Souris River Board, Public Discuss Water Quantity and Quality

IJC staff
IJC
September 04, 2013

The International Souris River Board holds public meetings at least once a year to meet and talk with basin residents and other interested citizens.

This year’s meeting, on Aug. 7, in Weyburn, Saskatchewan, focused on Board activities and objectives related to water management in the Souris River basin.

Board members fielded questions from attendees and discussed current issues in the basin --- from drought to flooding, ecosystem health, and water apportionment.

The Souris River is 435 miles long, and drains more than 23,000 square miles. Under the Boundary Waters Treaty of 1909, the Board is responsible for compliance with apportionment measures for the waters of the Souris River, to investigate and report on water requirements and uses as they impact the transboundary waters of the Souris River basin, and to assist in the implementation of the 1989 Canada-United States Agreement for Water Supply and Flood Control in the Souris River basin.

There are three committees that support the Board to fulfill its mandate:

  • An Aquatic Ecosystem Health Committee (AEHC), which reports on water quality and aquatic ecosystem health in the basin;
  • A Hydrology Committee (HC), which is involved in the determination of natural flows, investigation of developments that may affect water availability, and conducting hydrologic studies;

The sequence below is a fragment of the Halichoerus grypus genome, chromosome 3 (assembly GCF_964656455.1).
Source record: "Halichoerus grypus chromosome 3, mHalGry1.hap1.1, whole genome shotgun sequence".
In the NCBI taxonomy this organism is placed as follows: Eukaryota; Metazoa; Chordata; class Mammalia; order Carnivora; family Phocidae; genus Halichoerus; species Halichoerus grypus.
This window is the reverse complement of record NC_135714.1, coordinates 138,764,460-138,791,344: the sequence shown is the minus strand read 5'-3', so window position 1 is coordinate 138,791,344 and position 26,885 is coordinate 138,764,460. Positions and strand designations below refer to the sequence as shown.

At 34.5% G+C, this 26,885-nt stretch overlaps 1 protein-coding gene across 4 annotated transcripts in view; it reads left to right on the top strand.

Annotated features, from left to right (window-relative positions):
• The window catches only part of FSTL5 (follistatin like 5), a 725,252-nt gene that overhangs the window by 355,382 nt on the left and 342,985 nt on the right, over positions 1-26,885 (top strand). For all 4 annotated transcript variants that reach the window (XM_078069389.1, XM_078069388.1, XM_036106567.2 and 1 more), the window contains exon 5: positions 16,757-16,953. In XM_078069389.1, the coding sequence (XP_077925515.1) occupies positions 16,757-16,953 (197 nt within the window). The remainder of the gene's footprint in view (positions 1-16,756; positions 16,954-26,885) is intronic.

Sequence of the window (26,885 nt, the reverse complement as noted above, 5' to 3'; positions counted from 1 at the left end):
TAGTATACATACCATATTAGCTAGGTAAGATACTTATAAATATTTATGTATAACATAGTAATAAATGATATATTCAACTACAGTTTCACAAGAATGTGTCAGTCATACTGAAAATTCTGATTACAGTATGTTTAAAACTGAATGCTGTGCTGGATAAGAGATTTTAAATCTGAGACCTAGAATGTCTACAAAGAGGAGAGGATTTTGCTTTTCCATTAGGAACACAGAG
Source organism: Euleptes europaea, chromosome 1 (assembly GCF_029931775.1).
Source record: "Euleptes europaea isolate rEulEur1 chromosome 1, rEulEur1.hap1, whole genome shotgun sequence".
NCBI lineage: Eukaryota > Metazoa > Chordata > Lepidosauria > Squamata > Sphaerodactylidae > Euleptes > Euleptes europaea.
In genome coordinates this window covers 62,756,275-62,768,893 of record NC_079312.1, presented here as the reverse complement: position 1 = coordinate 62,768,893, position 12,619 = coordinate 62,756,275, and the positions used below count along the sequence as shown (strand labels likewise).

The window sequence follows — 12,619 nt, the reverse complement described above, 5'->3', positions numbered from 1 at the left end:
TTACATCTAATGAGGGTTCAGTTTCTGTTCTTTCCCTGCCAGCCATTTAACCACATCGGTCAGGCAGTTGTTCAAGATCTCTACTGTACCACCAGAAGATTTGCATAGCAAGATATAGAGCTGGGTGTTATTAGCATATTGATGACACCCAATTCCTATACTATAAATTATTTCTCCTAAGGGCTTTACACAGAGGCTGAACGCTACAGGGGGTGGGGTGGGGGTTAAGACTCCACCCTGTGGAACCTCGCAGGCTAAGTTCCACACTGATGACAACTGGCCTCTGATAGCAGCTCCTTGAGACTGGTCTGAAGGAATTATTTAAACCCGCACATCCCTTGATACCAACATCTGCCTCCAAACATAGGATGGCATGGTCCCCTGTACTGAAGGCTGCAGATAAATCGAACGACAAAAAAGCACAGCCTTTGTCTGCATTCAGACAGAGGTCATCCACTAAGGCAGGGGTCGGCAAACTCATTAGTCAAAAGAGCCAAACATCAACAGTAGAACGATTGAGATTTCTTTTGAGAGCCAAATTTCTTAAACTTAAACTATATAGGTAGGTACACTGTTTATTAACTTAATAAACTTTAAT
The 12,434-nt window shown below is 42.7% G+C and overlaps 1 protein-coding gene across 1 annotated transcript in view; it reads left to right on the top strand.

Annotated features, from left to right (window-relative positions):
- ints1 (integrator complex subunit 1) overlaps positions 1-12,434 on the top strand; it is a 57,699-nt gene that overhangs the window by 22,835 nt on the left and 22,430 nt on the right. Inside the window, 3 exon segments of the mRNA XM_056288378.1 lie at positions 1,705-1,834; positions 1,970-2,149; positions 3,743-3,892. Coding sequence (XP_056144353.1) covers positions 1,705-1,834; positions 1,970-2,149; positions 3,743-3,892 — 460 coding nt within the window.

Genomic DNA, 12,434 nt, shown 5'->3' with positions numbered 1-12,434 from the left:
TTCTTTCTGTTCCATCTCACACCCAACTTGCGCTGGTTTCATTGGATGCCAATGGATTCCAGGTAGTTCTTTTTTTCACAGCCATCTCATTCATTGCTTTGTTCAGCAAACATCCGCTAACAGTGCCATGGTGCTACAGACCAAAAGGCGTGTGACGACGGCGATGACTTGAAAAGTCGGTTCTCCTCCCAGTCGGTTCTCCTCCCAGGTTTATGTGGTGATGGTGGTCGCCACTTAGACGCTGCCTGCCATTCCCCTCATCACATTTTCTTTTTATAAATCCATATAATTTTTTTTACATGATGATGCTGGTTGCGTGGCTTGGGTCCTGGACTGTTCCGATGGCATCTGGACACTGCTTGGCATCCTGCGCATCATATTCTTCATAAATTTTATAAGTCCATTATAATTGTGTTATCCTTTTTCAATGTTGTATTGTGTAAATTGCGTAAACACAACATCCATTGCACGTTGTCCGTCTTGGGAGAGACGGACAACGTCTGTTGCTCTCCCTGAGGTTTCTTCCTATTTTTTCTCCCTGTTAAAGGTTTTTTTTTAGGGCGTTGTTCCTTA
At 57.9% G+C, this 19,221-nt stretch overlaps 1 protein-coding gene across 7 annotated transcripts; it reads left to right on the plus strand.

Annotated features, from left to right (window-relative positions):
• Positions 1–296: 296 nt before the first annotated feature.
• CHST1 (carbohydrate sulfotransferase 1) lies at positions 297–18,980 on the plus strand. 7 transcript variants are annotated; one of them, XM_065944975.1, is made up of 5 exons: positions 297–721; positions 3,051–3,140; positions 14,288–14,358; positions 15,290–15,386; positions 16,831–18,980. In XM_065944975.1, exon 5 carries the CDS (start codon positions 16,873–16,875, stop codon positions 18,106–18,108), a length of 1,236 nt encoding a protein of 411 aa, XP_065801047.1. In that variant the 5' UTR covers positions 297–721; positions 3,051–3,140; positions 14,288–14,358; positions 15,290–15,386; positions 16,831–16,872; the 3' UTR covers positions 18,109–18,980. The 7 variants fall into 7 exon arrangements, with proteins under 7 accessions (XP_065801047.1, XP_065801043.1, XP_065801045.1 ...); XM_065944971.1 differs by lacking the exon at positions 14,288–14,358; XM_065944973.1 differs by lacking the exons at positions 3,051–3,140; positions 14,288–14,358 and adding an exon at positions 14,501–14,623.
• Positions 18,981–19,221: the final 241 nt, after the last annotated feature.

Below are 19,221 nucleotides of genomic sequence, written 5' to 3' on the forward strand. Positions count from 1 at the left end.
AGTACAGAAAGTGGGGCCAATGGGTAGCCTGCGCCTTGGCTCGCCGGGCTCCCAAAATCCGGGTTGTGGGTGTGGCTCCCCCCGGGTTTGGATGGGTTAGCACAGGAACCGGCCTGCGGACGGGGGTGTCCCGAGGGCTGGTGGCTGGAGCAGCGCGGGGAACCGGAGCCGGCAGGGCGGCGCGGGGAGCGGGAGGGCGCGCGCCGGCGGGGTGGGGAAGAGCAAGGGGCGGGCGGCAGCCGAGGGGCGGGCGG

• A Flow Forecasting and Liaison Committee (FFLC), which is responsible for alerting the Board to activities and development that may affect flow forecasting and flooding.

Past and present water quantity and quality issues were a topic at the meeting, and addressing these items continues to be a priority for Board members.

The Souris River Basin. Credit: USGSThe Souris River basin. Credit: USGS.

Under water quantity, apportionment measures between Canada and the United States for the 2013 spring period were met, and the operation of Rafferty and Alameda reservoirs were reviewed to ensure water supply and flood protection objectives were satisfied.

After a major flood event in 2011, the Board established a Task Force and completed a Plan of Study (POS), with recommendations submitted to the IJC for funding. The POS describes studies needed to review the operation of reservoirs covered by the 1989 Agreement, and considers additional structural and non-structural measures to reduce flooding impacts and improve water supply in the basin.

Under water quality, monitoring programs for sites in Sherwood and Westhope indicate exceedances of IJC-established objectives for some selected parameters, including phosphorus. The Aquatic Ecosystem Health Committee is working to determine the causes for these exceedances.

More information on the International Souris River Board is available on its website.

IJC staff
IJC